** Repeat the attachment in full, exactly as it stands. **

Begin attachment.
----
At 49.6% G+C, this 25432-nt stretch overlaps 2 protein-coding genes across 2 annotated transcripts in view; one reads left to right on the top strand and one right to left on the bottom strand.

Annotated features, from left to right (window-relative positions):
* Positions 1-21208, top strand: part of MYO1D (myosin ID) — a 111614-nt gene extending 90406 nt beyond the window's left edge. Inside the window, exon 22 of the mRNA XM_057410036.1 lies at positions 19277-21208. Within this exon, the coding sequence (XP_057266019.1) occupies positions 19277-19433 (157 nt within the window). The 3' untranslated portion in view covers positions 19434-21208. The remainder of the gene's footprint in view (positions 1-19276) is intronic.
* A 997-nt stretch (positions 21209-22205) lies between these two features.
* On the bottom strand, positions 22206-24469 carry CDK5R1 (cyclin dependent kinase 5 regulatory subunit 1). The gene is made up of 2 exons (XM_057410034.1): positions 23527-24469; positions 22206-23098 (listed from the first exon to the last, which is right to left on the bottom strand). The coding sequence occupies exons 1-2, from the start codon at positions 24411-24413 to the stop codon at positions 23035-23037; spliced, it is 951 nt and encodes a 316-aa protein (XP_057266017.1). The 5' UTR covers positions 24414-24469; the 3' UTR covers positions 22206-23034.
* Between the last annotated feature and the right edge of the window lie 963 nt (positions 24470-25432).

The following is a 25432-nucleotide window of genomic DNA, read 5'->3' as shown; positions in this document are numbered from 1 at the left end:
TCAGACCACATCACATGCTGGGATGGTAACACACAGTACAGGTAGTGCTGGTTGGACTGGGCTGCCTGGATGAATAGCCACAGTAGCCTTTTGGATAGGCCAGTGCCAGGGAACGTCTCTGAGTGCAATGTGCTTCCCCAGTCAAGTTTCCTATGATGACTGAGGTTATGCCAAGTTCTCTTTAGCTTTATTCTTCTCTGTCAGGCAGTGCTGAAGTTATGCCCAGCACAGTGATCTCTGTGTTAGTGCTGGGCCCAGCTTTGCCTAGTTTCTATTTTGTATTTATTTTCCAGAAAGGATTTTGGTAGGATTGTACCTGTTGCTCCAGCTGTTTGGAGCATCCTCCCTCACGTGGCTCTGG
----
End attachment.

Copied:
At 49.6% G+C, this 25432-nt stretch overlaps 2 protein-coding genes across 2 annotated transcripts in view; one reads left to right on the top strand and one right to left on the bottom strand.

Annotated features, from left to right (window-relative positions):
* Positions 1-21208, top strand: part of MYO1D (myosin ID) — a 111614-nt gene extending 90406 nt beyond the window's left edge. Inside the window, exon 22 of the mRNA XM_057410036.1 lies at positions 19277-21208. Within this exon, the coding sequence (XP_057266019.1) occupies positions 19277-19433 (157 nt within the window). The 3' untranslated portion in view covers positions 19434-21208. The remainder of the gene's footprint in view (positions 1-19276) is intronic.
* A 997-nt stretch (positions 21209-22205) lies between these two features.
* On the bottom strand, positions 22206-24469 carry CDK5R1 (cyclin dependent kinase 5 regulatory subunit 1). The gene is made up of 2 exons (XM_057410034.1): positions 23527-24469; positions 22206-23098 (listed from the first exon to the last, which is right to left on the bottom strand). The coding sequence occupies exons 1-2, from the start codon at positions 24411-24413 to the stop codon at positions 23035-23037; spliced, it is 951 nt and encodes a 316-aa protein (XP_057266017.1). The 5' UTR covers positions 24414-24469; the 3' UTR covers positions 22206-23034.
* Between the last annotated feature and the right edge of the window lie 963 nt (positions 24470-25432).

The following is a 25432-nucleotide window of genomic DNA, read 5'->3' as shown; positions in this document are numbered from 1 at the left end:
TCAGACCACATCACATGCTGGGATGGTAACACACAGTACAGGTAGTGCTGGTTGGACTGGGCTGCCTGGATGAATAGCCACAGTAGCCTTTTGGATAGGCCAGTGCCAGGGAACGTCTCTGAGTGCAATGTGCTTCCCCAGTCAAGTTTCCTATGATGACTGAGGTTATGCCAAGTTCTCTTTAGCTTTATTCTTCTCTGTCAGGCAGTGCTGAAGTTATGCCCAGCACAGTGATCTCTGTGTTAGTGCTGGGCCCAGCTTTGCCTAGTTTCTATTTTGTATTTATTTTCCAGAAAGGATTTTGGTAGGATTGTACCTGTTGCTCCAGCTGTTTGGAGCATCCTCCCTCACGTGGCTCTGG